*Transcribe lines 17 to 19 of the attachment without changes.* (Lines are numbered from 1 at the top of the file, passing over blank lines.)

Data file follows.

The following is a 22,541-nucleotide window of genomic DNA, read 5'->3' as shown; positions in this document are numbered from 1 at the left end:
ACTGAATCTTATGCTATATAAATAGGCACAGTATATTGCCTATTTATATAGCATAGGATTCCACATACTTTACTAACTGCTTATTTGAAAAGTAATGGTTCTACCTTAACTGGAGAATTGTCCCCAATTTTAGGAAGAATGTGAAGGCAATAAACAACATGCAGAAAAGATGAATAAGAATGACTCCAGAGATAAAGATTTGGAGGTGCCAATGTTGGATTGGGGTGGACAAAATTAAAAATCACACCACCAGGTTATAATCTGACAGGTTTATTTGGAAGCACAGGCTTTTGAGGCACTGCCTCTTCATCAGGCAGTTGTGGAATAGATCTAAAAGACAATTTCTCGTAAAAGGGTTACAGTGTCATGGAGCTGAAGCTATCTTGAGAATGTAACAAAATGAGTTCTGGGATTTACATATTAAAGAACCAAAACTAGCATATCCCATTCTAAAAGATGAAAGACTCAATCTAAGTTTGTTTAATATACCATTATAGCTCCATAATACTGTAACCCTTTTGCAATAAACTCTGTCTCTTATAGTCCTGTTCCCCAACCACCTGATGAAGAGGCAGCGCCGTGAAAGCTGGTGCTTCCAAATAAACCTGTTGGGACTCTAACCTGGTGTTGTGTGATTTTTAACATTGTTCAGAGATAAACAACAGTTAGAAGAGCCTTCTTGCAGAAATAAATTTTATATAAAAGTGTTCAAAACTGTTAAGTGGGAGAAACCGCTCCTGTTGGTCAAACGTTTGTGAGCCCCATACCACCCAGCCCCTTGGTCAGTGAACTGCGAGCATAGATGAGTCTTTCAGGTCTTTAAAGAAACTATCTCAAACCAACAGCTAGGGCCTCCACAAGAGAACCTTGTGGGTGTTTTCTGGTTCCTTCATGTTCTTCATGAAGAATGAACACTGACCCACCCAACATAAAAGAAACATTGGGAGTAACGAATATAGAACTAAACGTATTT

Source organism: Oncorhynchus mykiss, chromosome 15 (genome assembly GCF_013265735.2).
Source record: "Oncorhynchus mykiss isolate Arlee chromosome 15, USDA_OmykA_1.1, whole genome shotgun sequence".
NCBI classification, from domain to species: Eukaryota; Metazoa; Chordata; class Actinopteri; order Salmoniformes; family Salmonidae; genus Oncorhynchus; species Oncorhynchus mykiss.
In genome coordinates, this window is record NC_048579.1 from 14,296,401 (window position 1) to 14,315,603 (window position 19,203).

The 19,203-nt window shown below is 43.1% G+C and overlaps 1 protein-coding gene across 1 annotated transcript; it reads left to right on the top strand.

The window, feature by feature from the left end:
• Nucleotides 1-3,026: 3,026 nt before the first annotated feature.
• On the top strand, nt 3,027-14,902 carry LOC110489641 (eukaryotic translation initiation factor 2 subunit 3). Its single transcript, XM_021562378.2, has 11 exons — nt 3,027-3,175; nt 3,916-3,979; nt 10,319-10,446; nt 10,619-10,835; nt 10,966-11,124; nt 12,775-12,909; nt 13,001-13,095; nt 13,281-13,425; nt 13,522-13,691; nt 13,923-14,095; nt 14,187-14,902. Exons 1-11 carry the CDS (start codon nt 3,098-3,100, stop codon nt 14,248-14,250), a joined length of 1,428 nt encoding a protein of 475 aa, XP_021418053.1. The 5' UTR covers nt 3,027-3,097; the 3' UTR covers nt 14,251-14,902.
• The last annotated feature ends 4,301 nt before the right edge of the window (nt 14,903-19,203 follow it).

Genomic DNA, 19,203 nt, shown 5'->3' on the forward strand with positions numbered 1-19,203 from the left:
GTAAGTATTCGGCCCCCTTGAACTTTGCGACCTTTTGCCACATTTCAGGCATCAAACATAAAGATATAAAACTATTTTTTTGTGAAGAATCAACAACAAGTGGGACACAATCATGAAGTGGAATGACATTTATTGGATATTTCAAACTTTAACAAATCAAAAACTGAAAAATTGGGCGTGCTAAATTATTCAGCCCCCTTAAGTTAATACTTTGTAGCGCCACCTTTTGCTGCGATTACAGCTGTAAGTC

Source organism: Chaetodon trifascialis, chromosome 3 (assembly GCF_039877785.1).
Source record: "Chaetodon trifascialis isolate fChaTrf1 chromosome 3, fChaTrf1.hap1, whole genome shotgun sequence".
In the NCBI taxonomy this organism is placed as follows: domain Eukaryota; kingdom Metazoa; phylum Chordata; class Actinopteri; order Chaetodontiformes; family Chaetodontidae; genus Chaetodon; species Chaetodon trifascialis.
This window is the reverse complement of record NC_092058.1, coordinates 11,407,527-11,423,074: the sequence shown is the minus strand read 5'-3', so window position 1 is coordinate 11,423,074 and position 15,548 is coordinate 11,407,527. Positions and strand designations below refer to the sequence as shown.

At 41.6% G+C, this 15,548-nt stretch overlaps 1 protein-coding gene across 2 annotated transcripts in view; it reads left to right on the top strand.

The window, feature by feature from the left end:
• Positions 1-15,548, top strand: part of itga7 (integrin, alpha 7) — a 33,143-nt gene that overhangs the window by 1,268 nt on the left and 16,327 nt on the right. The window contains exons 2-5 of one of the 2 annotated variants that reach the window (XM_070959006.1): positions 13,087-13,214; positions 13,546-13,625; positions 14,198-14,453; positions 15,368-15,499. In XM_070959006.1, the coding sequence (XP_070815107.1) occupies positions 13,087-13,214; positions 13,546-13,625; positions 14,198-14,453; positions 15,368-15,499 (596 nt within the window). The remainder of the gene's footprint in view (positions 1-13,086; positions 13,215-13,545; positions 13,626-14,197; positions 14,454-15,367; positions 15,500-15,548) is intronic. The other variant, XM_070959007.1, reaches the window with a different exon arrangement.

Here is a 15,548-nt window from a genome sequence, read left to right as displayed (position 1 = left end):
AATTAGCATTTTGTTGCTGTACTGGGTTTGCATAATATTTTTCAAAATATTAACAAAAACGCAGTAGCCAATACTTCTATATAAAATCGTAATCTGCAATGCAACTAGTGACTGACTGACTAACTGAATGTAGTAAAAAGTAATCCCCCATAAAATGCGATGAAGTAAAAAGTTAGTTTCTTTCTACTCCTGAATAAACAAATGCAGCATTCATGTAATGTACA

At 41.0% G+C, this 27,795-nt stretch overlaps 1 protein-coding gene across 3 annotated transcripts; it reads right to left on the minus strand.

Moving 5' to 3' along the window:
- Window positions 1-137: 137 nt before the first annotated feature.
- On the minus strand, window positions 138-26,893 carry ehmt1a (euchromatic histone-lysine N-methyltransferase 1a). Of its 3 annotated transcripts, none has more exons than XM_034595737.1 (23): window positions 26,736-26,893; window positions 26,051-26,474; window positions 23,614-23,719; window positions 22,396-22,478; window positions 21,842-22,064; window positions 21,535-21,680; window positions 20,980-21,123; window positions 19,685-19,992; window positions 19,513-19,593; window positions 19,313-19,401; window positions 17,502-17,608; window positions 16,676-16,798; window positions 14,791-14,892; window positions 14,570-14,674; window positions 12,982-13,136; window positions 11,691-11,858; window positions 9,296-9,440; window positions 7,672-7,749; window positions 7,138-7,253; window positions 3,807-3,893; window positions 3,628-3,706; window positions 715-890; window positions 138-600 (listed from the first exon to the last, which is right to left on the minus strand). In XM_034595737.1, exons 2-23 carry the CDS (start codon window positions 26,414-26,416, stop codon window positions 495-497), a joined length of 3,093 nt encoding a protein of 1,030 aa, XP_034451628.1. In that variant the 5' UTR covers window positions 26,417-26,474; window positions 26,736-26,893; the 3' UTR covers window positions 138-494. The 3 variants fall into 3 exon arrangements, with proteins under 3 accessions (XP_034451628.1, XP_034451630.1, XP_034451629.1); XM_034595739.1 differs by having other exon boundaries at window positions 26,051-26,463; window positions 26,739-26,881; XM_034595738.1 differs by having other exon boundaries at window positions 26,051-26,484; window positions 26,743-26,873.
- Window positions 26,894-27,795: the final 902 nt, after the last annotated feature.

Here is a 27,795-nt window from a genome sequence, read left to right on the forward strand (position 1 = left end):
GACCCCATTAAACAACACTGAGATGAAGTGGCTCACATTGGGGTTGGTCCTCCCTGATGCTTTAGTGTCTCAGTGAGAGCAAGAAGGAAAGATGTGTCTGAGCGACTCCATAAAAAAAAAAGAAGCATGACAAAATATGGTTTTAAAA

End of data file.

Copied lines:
This window is the reverse complement of record NC_092058.1, coordinates 11,407,527-11,423,074: the sequence shown is the minus strand read 5'-3', so window position 1 is coordinate 11,423,074 and position 15,548 is coordinate 11,407,527. Positions and strand designations below refer to the sequence as shown.

At 41.6% G+C, this 15,548-nt stretch overlaps 1 protein-coding gene across 2 annotated transcripts in view; it reads left to right on the top strand.

The window, feature by feature from the left end: